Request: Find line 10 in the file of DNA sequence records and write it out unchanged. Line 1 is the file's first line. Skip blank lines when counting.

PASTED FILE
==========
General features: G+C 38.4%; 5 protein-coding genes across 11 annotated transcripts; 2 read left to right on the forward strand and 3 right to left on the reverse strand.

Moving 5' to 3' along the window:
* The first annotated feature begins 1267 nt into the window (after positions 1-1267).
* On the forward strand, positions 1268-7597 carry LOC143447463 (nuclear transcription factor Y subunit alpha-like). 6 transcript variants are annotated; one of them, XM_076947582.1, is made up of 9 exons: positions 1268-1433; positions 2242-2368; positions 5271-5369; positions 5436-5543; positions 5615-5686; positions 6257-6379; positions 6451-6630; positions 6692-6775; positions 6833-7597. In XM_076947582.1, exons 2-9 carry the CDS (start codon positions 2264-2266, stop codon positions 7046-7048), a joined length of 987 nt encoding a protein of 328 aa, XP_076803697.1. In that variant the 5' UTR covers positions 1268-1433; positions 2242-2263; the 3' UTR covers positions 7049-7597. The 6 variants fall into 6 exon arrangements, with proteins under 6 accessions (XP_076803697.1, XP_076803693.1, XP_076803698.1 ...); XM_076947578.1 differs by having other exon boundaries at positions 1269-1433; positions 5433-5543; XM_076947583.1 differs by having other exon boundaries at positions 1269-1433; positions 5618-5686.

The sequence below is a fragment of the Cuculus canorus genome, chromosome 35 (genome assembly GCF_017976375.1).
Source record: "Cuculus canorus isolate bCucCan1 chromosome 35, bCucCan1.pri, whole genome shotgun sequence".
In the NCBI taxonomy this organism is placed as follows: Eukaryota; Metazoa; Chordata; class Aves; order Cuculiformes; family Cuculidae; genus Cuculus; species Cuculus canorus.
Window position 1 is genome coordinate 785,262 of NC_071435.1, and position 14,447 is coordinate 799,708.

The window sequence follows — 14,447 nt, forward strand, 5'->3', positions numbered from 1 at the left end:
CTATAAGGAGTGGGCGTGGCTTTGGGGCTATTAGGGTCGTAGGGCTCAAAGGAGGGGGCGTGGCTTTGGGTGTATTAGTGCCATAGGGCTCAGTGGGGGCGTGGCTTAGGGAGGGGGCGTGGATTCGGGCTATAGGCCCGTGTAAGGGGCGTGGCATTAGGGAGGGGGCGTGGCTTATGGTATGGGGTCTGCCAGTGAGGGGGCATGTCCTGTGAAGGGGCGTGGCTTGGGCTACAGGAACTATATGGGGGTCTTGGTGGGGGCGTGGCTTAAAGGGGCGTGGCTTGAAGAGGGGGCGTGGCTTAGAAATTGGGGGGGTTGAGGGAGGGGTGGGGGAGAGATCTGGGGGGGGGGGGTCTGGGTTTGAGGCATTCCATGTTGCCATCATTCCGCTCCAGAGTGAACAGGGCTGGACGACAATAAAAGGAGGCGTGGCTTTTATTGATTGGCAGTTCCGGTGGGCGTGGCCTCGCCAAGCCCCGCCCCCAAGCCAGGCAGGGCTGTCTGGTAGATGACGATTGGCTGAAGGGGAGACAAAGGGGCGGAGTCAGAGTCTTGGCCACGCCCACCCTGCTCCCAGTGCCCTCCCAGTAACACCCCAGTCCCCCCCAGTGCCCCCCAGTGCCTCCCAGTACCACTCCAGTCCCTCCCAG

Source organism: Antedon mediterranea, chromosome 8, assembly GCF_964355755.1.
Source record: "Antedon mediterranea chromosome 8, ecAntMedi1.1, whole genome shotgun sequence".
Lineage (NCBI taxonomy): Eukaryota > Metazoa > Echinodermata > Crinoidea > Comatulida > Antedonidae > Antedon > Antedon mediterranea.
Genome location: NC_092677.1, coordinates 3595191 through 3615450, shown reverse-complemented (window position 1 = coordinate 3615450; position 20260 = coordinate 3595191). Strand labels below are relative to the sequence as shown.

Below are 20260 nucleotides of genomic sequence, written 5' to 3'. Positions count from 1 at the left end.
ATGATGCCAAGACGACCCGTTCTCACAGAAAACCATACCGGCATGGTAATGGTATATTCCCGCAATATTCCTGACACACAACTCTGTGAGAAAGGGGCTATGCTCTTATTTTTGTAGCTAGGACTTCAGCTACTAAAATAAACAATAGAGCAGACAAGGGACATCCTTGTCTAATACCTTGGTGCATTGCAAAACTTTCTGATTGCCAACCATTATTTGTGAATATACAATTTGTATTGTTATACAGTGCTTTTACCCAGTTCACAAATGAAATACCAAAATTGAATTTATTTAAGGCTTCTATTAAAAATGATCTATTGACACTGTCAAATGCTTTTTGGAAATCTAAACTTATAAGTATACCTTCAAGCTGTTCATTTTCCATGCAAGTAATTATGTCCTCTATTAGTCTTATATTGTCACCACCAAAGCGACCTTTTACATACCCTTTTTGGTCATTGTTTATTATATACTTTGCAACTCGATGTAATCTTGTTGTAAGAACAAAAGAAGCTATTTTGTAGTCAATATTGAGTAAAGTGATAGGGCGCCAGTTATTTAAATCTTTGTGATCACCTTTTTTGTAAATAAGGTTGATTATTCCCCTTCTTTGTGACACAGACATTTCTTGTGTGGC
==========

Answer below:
CTATAAGGAGTGGGCGTGGCTTTGGGGCTATTAGGGTCGTAGGGCTCAAAGGAGGGGGCGTGGCTTTGGGTGTATTAGTGCCATAGGGCTCAGTGGGGGCGTGGCTTAGGGAGGGGGCGTGGATTCGGGCTATAGGCCCGTGTAAGGGGCGTGGCATTAGGGAGGGGGCGTGGCTTATGGTATGGGGTCTGCCAGTGAGGGGGCATGTCCTGTGAAGGGGCGTGGCTTGGGCTACAGGAACTATATGGGGGTCTTGGTGGGGGCGTGGCTTAAAGGGGCGTGGCTTGAAGAGGGGGCGTGGCTTAGAAATTGGGGGGGTTGAGGGAGGGGTGGGGGAGAGATCTGGGGGGGGGGGGTCTGGGTTTGAGGCATTCCATGTTGCCATCATTCCGCTCCAGAGTGAACAGGGCTGGACGACAATAAAAGGAGGCGTGGCTTTTATTGATTGGCAGTTCCGGTGGGCGTGGCCTCGCCAAGCCCCGCCCCCAAGCCAGGCAGGGCTGTCTGGTAGATGACGATTGGCTGAAGGGGAGACAAAGGGGCGGAGTCAGAGTCTTGGCCACGCCCACCCTGCTCCCAGTGCCCTCCCAGTAACACCCCAGTCCCCCCCAGTGCCCCCCAGTGCCTCCCAGTACCACTCCAGTCCCTCCCAG